Maybe just remove the hospitalization part.
    I don't pretend to understand Brannigan's Law. I merely enforce it.

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    Cyburbian Richmond Jake's avatar
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    I recently went through a similar issue concerning a substance abuse rehabilitation facility. Take a look at Sector 62 of the NAICS. There is good stuff here.

    https://www.census.gov/cgi-bin/sssd/naics/naicsrch
    Annoyingly insensitive

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    Unfrozen Caveman Planner mendelman's avatar
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    Thanks guys for the assistance.

    RJ - how was your process? What were the factors used to differentiate? What was the impetus (if you care to elaborate)?
    I'm sorry. Is my bias showing?

    The ends can justify the means.

  10. #10
    Cyburbian AG74683's avatar
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    Simple answer, the ADA does NOT cover people with current illegal use of a controlled substance, or persons convicted of crimes involving the manufacture or sale of illegal drugs. It also does not cover people who constitute a direct threat to the health and safety of others. Individuals who are drug addicts and not currently using illegal drugs are entitled to reasonable accommodation.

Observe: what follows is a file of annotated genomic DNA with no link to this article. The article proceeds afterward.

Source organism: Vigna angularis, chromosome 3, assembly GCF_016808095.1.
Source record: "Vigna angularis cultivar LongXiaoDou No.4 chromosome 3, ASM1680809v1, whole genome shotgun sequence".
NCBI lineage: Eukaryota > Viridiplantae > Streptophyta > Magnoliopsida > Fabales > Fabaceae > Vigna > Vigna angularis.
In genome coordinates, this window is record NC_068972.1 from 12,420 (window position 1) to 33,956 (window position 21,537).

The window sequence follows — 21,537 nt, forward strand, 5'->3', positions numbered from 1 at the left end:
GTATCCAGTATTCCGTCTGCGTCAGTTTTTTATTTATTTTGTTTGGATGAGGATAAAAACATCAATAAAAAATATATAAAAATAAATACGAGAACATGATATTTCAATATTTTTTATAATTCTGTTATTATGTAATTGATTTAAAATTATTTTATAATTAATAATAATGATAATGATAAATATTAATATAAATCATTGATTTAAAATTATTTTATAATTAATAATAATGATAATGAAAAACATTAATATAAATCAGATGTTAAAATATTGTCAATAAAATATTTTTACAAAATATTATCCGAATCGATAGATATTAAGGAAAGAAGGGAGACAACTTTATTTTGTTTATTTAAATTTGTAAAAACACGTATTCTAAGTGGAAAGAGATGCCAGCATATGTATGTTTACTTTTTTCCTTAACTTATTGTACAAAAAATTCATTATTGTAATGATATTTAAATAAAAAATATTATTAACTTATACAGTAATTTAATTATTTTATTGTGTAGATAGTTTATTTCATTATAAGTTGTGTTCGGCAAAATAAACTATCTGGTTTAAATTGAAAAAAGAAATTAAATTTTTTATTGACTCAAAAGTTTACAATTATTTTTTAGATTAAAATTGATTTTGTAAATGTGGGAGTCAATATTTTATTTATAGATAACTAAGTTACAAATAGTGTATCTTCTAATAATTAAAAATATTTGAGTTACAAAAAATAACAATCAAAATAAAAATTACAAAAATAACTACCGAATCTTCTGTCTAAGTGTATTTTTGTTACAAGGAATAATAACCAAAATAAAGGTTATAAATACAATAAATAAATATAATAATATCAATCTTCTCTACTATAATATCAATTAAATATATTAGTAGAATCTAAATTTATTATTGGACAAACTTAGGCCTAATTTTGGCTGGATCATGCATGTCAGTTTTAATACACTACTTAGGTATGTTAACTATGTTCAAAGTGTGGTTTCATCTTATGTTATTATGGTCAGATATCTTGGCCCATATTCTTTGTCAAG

Sort of a double standard though, alcoholics are always protected under the ADA, even if they are currently a user (in certain circumstances). I'm no lawyer, but I would think a "sober living" facility would be protected. I'd be curious about those prison re-entry homes though. I wonder if individuals who were convicted of violent crimes would be excluded from ADA protection, considering the conviction would be enough to constitute the person is a direct threat to the health and safety of others. Would someone convicted of a violent crime who has been released early and put on parole be deemed to be not a threat any longer?

    In NC, we are specifically directed through state general statute to leave group homes/family care homes alone if there are six or fewer people in the home. They are to be allowed in any residential district, and cannot be directed through a conditional use permit, special use permit, special exception, or variance from the ordinance. We can prohibit these homes from being located with a one-half mile radius of an existing home however.

    Family care homes/Group Homes are defined as "a home with support and supervisory personnel that provides room and board, personal care and habitation services in a family environment for NOT MORE than six persons with disabilities"

    Persons with disabilities is defined as "a person with temporary or permanent physical, emotional, or mental disability including but not limited to mental retardation, cerebral palsy, epilepsy, autism, hearing and sight impairments, emotional disturbances and orthopedic impairments".

  11. #11
    Cyburbian Richmond Jake's avatar